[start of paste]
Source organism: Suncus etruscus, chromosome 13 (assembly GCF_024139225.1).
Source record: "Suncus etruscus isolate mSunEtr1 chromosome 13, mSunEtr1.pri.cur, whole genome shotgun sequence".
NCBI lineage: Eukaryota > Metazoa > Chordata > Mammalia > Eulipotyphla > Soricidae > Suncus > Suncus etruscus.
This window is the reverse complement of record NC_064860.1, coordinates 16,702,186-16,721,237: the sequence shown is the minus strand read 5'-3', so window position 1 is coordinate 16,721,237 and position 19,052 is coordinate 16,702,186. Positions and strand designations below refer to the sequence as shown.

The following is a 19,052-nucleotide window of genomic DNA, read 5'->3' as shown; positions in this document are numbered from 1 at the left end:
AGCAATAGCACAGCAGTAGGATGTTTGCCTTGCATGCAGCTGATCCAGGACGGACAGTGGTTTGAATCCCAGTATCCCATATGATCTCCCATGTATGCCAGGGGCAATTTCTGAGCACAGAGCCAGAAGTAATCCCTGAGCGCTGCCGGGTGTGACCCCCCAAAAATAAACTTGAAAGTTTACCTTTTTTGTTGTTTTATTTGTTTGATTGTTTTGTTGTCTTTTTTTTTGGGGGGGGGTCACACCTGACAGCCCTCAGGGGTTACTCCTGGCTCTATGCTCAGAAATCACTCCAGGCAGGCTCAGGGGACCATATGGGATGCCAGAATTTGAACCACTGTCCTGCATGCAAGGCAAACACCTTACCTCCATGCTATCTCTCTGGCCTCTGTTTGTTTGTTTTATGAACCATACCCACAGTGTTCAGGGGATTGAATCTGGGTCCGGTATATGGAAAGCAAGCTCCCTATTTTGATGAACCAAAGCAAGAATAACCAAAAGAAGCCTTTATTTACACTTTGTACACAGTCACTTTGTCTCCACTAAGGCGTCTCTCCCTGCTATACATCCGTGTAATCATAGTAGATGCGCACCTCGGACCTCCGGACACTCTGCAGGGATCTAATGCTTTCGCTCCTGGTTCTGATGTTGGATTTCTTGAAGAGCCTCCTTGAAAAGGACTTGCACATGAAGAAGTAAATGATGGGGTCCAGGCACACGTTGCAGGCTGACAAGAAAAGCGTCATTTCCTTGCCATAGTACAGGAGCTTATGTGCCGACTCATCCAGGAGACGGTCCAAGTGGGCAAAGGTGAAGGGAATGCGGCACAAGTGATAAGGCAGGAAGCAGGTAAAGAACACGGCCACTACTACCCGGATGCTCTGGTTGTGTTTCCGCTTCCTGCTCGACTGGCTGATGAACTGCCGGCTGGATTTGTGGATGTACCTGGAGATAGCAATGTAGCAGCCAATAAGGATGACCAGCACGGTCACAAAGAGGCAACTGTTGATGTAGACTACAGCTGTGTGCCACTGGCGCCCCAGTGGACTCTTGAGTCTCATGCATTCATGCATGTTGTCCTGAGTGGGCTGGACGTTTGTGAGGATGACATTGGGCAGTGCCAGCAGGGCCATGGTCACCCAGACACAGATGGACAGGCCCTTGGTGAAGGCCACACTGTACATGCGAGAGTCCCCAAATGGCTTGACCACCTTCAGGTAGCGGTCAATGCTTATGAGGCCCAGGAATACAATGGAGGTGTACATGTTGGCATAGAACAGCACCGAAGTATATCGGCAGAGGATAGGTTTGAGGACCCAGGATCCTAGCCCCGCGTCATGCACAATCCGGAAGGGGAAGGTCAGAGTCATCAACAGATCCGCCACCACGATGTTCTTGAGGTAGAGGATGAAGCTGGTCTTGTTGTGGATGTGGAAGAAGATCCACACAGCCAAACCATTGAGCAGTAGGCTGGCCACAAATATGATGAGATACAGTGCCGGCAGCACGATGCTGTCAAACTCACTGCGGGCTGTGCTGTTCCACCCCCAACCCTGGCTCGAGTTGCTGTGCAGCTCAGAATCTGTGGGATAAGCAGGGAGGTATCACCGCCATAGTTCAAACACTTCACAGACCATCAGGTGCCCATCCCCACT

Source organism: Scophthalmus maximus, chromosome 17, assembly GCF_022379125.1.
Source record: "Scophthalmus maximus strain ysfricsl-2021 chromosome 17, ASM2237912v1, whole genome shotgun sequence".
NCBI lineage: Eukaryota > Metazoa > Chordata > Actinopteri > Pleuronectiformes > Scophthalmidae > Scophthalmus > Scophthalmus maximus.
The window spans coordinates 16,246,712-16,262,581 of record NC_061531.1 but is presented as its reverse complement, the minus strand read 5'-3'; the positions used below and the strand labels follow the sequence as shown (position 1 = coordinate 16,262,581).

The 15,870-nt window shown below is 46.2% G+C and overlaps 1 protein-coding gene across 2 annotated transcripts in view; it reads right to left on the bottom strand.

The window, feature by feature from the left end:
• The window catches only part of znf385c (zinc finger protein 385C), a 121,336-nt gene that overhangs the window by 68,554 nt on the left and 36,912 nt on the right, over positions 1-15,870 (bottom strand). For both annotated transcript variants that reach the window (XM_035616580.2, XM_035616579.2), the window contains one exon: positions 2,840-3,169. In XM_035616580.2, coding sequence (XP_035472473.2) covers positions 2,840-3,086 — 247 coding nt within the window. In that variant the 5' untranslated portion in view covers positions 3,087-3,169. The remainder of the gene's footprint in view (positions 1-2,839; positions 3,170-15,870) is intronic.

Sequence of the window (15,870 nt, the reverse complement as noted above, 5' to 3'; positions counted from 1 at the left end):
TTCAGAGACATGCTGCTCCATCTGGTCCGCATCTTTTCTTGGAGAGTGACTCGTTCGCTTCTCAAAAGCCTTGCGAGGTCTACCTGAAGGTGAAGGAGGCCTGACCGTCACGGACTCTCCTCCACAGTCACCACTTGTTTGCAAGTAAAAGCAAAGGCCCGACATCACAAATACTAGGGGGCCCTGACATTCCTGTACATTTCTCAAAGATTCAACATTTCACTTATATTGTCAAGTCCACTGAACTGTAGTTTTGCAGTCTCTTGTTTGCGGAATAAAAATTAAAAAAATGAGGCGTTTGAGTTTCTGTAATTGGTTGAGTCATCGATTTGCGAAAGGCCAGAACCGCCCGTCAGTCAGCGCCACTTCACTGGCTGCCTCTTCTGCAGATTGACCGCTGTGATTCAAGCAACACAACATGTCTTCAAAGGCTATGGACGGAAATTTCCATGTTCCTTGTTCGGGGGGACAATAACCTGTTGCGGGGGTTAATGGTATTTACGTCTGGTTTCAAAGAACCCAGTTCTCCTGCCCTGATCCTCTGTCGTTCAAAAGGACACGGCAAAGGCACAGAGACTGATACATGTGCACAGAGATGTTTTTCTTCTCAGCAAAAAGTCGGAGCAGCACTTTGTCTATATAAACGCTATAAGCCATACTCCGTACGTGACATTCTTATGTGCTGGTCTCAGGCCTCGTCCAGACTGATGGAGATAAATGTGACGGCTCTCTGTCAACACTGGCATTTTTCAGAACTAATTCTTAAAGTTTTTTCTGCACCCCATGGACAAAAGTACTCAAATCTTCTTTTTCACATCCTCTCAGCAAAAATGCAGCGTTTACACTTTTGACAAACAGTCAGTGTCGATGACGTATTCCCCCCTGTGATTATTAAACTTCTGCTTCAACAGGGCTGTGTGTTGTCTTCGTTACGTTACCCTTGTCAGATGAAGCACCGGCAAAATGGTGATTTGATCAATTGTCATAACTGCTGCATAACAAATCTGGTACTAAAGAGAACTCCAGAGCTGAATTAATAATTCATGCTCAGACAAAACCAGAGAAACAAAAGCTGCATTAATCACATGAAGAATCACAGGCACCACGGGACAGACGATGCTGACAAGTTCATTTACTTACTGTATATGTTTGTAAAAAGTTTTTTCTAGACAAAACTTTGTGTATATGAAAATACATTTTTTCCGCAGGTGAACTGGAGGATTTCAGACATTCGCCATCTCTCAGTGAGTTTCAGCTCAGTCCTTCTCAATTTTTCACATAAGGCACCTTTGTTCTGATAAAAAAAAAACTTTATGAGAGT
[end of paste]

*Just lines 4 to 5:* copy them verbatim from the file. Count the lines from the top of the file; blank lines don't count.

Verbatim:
This window is the reverse complement of record NC_064860.1, coordinates 16,702,186-16,721,237: the sequence shown is the minus strand read 5'-3', so window position 1 is coordinate 16,721,237 and position 19,052 is coordinate 16,702,186. Positions and strand designations below refer to the sequence as shown.

The following is a 19,052-nucleotide window of genomic DNA, read 5'->3' as shown; positions in this document are numbered from 1 at the left end: